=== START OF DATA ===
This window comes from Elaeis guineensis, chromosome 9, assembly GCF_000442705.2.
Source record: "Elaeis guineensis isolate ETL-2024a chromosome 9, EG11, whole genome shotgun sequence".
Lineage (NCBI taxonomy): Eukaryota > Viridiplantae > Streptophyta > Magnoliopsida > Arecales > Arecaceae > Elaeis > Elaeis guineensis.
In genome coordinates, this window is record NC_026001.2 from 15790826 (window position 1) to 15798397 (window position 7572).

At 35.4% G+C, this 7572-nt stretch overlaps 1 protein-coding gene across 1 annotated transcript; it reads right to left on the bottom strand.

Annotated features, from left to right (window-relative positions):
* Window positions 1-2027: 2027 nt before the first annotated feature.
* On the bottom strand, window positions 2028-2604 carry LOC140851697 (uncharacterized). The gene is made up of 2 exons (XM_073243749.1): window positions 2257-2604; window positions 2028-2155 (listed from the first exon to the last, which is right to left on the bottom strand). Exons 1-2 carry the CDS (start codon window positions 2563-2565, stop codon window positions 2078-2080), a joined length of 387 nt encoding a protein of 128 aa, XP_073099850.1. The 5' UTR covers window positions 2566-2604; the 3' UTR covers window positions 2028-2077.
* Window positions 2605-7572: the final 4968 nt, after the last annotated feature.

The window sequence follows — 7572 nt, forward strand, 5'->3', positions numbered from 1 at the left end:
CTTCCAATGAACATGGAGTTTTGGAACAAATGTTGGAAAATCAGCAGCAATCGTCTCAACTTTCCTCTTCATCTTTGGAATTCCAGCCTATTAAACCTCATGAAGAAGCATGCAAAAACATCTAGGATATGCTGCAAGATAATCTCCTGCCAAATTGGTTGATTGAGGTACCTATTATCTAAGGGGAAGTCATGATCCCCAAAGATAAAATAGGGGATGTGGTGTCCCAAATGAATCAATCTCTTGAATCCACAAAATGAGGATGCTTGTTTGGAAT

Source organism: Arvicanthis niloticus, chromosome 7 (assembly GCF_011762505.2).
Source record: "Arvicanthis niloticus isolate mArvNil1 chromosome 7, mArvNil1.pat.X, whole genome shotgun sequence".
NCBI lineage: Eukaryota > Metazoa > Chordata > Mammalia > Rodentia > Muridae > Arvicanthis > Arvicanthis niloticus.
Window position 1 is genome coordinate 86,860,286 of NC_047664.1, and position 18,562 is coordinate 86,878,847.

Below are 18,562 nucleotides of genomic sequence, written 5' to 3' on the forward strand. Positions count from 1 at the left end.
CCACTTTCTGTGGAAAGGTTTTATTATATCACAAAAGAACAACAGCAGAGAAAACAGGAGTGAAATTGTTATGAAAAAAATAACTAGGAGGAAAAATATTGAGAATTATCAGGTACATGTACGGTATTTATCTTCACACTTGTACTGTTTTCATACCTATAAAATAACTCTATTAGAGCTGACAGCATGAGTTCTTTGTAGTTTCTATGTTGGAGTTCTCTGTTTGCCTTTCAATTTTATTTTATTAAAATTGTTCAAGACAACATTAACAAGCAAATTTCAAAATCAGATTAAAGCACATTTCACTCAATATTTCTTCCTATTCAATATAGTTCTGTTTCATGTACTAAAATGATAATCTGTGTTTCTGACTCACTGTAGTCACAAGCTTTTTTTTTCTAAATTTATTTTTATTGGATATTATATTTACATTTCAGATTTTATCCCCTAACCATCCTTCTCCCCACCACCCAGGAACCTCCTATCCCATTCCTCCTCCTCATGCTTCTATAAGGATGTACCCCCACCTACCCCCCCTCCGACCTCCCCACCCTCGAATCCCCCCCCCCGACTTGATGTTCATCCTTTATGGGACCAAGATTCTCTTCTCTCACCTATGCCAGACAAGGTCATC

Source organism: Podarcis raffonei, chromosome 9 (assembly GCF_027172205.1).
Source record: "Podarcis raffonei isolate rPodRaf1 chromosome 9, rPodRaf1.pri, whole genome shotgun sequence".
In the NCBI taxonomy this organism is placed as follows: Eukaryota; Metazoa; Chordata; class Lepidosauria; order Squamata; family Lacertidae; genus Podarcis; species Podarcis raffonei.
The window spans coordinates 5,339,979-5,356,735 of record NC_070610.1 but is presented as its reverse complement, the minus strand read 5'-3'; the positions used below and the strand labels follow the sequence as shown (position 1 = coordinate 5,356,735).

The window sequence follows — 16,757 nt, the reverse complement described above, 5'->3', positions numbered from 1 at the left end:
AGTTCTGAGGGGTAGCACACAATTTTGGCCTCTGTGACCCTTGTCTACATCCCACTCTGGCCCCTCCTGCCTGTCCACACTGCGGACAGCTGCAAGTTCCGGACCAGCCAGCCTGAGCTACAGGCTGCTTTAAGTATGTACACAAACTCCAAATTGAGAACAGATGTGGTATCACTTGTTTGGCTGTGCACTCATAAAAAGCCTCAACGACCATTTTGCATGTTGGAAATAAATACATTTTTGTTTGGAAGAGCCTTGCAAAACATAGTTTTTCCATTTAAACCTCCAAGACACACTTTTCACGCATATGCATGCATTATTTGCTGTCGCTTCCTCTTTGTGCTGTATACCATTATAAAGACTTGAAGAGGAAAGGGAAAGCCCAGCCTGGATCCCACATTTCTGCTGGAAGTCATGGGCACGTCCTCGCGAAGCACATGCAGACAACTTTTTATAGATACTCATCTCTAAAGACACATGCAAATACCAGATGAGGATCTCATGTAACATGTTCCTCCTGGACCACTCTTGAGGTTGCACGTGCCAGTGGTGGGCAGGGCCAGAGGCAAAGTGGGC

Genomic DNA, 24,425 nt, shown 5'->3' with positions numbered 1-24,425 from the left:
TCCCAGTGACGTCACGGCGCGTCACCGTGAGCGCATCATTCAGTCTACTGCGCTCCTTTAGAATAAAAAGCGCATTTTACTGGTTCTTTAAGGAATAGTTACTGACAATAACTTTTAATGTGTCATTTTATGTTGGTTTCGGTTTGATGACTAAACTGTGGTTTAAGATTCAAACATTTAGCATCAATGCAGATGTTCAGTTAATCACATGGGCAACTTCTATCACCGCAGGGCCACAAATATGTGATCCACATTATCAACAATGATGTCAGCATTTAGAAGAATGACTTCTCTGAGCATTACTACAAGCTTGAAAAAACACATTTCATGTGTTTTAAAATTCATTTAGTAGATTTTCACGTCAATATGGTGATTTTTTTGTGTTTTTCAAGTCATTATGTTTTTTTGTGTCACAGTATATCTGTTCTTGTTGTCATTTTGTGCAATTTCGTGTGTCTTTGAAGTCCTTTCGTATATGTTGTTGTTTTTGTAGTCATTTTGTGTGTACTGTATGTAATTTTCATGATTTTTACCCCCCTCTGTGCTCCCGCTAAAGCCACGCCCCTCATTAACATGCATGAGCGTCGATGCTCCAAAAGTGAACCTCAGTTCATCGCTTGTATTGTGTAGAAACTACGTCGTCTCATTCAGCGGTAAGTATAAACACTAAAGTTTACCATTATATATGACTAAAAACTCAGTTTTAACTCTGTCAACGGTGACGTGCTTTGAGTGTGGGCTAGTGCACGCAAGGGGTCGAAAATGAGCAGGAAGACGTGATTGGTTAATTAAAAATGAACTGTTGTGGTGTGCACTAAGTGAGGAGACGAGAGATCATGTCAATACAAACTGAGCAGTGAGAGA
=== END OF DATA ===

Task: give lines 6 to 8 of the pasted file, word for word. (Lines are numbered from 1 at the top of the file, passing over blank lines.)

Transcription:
Annotated features, from left to right (window-relative positions):
* Window positions 1-2027: 2027 nt before the first annotated feature.
* On the bottom strand, window positions 2028-2604 carry LOC140851697 (uncharacterized). The gene is made up of 2 exons (XM_073243749.1): window positions 2257-2604; window positions 2028-2155 (listed from the first exon to the last, which is right to left on the bottom strand). Exons 1-2 carry the CDS (start codon window positions 2563-2565, stop codon window positions 2078-2080), a joined length of 387 nt encoding a protein of 128 aa, XP_073099850.1. The 5' UTR covers window positions 2566-2604; the 3' UTR covers window positions 2028-2077.